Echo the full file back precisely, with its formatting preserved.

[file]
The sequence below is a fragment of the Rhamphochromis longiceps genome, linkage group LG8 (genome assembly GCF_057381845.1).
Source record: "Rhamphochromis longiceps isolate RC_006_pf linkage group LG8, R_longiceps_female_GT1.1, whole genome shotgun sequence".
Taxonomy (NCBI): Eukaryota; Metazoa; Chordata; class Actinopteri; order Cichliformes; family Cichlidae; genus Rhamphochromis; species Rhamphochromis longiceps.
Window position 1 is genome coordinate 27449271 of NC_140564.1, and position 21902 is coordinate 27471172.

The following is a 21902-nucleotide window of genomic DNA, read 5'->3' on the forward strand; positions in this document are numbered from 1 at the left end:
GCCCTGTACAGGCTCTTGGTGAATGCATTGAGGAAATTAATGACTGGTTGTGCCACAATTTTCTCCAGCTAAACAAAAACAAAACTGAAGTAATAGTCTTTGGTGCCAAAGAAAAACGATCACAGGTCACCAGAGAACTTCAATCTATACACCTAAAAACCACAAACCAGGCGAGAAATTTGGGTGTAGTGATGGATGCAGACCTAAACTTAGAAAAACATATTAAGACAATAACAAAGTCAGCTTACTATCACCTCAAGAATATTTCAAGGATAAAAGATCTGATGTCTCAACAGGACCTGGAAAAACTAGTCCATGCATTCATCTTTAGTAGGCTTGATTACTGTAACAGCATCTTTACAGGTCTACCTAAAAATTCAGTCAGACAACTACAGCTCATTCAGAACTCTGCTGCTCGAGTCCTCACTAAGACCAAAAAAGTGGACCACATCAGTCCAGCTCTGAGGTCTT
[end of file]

The sequence below is a fragment of the Rhamphochromis longiceps genome, linkage group LG8 (genome assembly GCF_057381845.1).
Source record: "Rhamphochromis longiceps isolate RC_006_pf linkage group LG8, R_longiceps_female_GT1.1, whole genome shotgun sequence".
Taxonomy (NCBI): Eukaryota; Metazoa; Chordata; class Actinopteri; order Cichliformes; family Cichlidae; genus Rhamphochromis; species Rhamphochromis longiceps.
Window position 1 is genome coordinate 27449271 of NC_140564.1, and position 21902 is coordinate 27471172.

The following is a 21902-nucleotide window of genomic DNA, read 5'->3' on the forward strand; positions in this document are numbered from 1 at the left end:
GCCCTGTACAGGCTCTTGGTGAATGCATTGAGGAAATTAATGACTGGTTGTGCCACAATTTTCTCCAGCTAAACAAAAACAAAACTGAAGTAATAGTCTTTGGTGCCAAAGAAAAACGATCACAGGTCACCAGAGAACTTCAATCTATACACCTAAAAACCACAAACCAGGCGAGAAATTTGGGTGTAGTGATGGATGCAGACCTAAACTTAGAAAAACATATTAAGACAATAACAAAGTCAGCTTACTATCACCTCAAGAATATTTCAAGGATAAAAGATCTGATGTCTCAACAGGACCTGGAAAAACTAGTCCATGCATTCATCTTTAGTAGGCTTGATTACTGTAACAGCATCTTTACAGGTCTACCTAAAAATTCAGTCAGACAACTACAGCTCATTCAGAACTCTGCTGCTCGAGTCCTCACTAAGACCAAAAAAGTGGACCACATCAGTCCAGCTCTGAGGTCTT